Changing the topic


I have suddenly taken an intellectual interest in the phenomenon of gay people turning to the political far right. My interest arised when I realized that there are a million articles on the internet and in the newspapers I read which ask exactly about this phenomenon. They ask questions like “How can a lesbian woman be leader of a far right party?” – and then all they do is explain why this is an interesting question. They explain to the readers why it does not fit. Why gay people should not vote for far right parties. Why it is surprising that they do. Why the few comments they publicly make about it are not sufficient to explain what is going on. They speculate what might or might not be going on in their heads.  But not one of the ones I have seen makes an intellectually honest effort to answer the question.

Today, I asked my facebook friends for advice on books on articles that do better. So far I got two responses, and the most noticable thing about them is that they completely missed the topic. I suspect that we (meaning me and at least the people within facebook-reach for me, possible also people “like me” in a broader context) do actually have no clue about what’s going on right in front of our eyes. And worse than that, we do not even have an idea of where to look for an explanation. And so we are puzzled and a bit helpless in the face of people who naturally seem like they would have to be on our side.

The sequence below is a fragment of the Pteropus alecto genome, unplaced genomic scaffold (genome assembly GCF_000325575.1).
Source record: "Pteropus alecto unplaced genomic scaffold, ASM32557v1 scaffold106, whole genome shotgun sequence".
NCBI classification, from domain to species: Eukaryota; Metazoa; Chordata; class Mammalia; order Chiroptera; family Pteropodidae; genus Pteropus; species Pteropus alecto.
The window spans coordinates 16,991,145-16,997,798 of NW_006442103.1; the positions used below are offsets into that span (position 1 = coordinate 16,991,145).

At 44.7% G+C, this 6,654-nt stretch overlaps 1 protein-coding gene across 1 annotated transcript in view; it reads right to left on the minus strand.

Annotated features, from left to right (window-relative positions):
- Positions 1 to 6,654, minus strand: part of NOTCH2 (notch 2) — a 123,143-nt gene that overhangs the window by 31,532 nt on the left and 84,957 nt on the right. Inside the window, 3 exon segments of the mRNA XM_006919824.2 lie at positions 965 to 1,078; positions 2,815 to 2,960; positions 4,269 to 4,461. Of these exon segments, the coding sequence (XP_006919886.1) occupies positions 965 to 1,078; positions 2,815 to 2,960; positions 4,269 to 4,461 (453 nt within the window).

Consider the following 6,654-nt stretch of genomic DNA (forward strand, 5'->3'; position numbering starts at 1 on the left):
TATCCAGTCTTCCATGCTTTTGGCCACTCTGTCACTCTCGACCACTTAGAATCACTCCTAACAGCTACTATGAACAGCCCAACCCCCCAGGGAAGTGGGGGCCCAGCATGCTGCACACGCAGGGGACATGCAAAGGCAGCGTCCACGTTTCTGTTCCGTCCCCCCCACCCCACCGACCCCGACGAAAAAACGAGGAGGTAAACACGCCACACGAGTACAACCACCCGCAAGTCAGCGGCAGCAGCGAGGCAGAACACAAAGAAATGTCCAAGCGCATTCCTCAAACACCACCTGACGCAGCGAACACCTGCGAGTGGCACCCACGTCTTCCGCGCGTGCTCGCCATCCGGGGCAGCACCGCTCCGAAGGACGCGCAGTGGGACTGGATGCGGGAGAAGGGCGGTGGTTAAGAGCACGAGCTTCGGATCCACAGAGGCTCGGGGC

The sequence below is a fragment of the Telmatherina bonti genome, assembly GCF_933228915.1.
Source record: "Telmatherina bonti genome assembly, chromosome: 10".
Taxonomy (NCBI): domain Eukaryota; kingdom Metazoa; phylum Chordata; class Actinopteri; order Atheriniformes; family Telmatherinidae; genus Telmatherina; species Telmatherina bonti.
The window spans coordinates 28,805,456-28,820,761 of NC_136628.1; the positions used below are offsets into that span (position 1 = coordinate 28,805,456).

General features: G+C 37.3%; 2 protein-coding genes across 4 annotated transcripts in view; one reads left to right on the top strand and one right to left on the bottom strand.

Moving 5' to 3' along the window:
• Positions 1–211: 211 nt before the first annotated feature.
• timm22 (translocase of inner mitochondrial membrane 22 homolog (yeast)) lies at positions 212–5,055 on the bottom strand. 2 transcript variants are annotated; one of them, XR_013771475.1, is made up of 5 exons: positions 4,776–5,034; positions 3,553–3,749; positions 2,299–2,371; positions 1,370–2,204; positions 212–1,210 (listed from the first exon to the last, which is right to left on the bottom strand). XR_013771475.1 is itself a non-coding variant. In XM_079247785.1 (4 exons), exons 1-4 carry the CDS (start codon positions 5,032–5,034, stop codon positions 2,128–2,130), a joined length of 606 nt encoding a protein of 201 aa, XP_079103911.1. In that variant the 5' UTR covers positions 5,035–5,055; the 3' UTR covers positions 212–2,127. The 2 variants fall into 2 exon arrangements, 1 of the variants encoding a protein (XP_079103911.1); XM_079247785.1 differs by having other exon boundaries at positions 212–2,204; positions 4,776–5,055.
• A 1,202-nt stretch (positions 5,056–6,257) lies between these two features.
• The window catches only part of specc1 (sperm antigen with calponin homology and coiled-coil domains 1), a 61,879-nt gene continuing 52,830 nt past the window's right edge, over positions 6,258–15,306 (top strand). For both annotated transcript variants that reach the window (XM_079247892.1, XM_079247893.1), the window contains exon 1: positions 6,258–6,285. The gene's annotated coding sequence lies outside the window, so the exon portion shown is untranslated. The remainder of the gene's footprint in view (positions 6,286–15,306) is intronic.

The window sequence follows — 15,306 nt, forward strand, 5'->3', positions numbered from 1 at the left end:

I had a moment of a I might be on to something here feeling and came up with the following hypothesis:

Maybe the challenge is not to understand “them”. Maybe the challenge is to understand why we do not understand them.

What does it tell us about ourselves that we expect that some people just must be on one side or another? What does it tell us about our conception of identity or about other presuppositions with which we navigate the political space? What does it tell us about ourselves that people voting against their own interests seems paradoxical or stupid to us? What does this tell us about our picture of voting, of politics, of decision-making?

A second hypothesis in which I am less invested (but still very much) is that the answers to those questions are going to be ugly.


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